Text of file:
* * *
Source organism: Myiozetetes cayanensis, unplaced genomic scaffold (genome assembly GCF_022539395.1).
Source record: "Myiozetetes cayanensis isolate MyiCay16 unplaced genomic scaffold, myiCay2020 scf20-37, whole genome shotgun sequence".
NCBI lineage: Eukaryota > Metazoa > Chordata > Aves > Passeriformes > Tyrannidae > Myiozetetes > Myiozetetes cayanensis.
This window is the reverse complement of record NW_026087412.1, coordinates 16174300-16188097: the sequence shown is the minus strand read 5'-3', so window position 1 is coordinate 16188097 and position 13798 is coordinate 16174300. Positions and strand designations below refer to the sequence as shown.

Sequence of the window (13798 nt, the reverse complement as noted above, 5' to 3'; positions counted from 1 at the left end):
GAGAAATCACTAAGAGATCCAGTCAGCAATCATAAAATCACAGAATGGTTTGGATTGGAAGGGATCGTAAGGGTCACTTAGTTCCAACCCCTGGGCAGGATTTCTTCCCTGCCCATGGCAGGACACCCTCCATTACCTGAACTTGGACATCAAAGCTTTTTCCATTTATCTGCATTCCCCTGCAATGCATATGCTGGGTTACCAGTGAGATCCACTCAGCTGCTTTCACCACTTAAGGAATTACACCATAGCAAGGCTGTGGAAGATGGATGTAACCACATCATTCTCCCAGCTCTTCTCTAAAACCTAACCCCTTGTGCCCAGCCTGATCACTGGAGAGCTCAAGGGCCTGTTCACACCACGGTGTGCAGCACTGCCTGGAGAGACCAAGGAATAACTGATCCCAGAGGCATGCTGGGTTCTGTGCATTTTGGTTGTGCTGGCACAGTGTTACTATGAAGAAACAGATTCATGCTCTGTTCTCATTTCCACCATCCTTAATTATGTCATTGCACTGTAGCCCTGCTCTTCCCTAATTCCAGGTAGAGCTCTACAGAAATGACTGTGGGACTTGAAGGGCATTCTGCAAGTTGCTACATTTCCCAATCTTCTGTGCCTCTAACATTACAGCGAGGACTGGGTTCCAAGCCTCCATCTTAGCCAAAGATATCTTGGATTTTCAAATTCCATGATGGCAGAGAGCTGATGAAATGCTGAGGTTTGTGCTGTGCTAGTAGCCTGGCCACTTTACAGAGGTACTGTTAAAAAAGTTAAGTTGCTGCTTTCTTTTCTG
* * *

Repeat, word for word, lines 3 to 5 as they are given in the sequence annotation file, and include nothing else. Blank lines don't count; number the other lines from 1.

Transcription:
NCBI lineage: Eukaryota > Metazoa > Chordata > Aves > Passeriformes > Tyrannidae > Myiozetetes > Myiozetetes cayanensis.
This window is the reverse complement of record NW_026087412.1, coordinates 16174300-16188097: the sequence shown is the minus strand read 5'-3', so window position 1 is coordinate 16188097 and position 13798 is coordinate 16174300. Positions and strand designations below refer to the sequence as shown.

Sequence of the window (13798 nt, the reverse complement as noted above, 5' to 3'; positions counted from 1 at the left end):